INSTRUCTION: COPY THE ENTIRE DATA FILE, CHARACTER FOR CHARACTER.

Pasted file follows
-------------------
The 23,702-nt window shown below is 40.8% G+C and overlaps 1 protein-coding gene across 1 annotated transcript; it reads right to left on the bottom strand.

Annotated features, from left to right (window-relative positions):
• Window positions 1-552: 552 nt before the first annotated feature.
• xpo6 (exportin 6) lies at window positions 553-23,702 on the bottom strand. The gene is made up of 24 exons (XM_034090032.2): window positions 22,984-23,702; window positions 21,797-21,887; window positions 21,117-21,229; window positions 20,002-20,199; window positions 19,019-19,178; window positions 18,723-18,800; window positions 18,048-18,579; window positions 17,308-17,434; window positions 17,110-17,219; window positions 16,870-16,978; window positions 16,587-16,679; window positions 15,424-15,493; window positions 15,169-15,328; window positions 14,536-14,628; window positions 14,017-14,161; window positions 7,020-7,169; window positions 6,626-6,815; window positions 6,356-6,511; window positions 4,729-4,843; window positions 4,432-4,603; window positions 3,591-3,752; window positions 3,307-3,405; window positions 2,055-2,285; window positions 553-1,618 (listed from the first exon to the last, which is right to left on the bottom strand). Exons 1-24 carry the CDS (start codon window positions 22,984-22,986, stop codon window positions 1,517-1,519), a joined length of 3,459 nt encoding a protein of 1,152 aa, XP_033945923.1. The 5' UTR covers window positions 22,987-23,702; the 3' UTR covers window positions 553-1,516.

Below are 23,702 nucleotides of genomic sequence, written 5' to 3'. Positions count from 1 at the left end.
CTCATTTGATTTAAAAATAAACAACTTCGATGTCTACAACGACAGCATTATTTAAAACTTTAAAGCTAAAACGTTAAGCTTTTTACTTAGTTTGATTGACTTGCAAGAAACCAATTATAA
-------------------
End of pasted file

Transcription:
The 23,702-nt window shown below is 40.8% G+C and overlaps 1 protein-coding gene across 1 annotated transcript; it reads right to left on the bottom strand.

Annotated features, from left to right (window-relative positions):
• Window positions 1-552: 552 nt before the first annotated feature.
• xpo6 (exportin 6) lies at window positions 553-23,702 on the bottom strand. The gene is made up of 24 exons (XM_034090032.2): window positions 22,984-23,702; window positions 21,797-21,887; window positions 21,117-21,229; window positions 20,002-20,199; window positions 19,019-19,178; window positions 18,723-18,800; window positions 18,048-18,579; window positions 17,308-17,434; window positions 17,110-17,219; window positions 16,870-16,978; window positions 16,587-16,679; window positions 15,424-15,493; window positions 15,169-15,328; window positions 14,536-14,628; window positions 14,017-14,161; window positions 7,020-7,169; window positions 6,626-6,815; window positions 6,356-6,511; window positions 4,729-4,843; window positions 4,432-4,603; window positions 3,591-3,752; window positions 3,307-3,405; window positions 2,055-2,285; window positions 553-1,618 (listed from the first exon to the last, which is right to left on the bottom strand). Exons 1-24 carry the CDS (start codon window positions 22,984-22,986, stop codon window positions 1,517-1,519), a joined length of 3,459 nt encoding a protein of 1,152 aa, XP_033945923.1. The 5' UTR covers window positions 22,987-23,702; the 3' UTR covers window positions 553-1,516.

Below are 23,702 nucleotides of genomic sequence, written 5' to 3'. Positions count from 1 at the left end.
CTCATTTGATTTAAAAATAAACAACTTCGATGTCTACAACGACAGCATTATTTAAAACTTTAAAGCTAAAACGTTAAGCTTTTTACTTAGTTTGATTGACTTGCAAGAAACCAATTATAA